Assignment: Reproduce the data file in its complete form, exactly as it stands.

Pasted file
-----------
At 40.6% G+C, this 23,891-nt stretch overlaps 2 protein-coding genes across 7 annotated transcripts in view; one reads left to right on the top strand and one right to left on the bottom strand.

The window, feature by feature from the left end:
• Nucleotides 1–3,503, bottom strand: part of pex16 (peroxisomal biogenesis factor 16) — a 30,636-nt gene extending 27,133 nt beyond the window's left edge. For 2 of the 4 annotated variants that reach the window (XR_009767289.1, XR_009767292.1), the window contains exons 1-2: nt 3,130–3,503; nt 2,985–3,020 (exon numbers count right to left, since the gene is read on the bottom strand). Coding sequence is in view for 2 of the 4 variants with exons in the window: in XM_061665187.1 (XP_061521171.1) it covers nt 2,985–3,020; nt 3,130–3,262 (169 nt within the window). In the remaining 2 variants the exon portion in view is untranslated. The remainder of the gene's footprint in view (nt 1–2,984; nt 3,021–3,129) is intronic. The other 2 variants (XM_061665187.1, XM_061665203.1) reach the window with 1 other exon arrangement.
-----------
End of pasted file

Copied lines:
At 40.6% G+C, this 23,891-nt stretch overlaps 2 protein-coding genes across 7 annotated transcripts in view; one reads left to right on the top strand and one right to left on the bottom strand.

The window, feature by feature from the left end:
• Nucleotides 1–3,503, bottom strand: part of pex16 (peroxisomal biogenesis factor 16) — a 30,636-nt gene extending 27,133 nt beyond the window's left edge. For 2 of the 4 annotated variants that reach the window (XR_009767289.1, XR_009767292.1), the window contains exons 1-2: nt 3,130–3,503; nt 2,985–3,020 (exon numbers count right to left, since the gene is read on the bottom strand). Coding sequence is in view for 2 of the 4 variants with exons in the window: in XM_061665187.1 (XP_061521171.1) it covers nt 2,985–3,020; nt 3,130–3,262 (169 nt within the window). In the remaining 2 variants the exon portion in view is untranslated. The remainder of the gene's footprint in view (nt 1–2,984; nt 3,021–3,129) is intronic. The other 2 variants (XM_061665187.1, XM_061665203.1) reach the window with 1 other exon arrangement.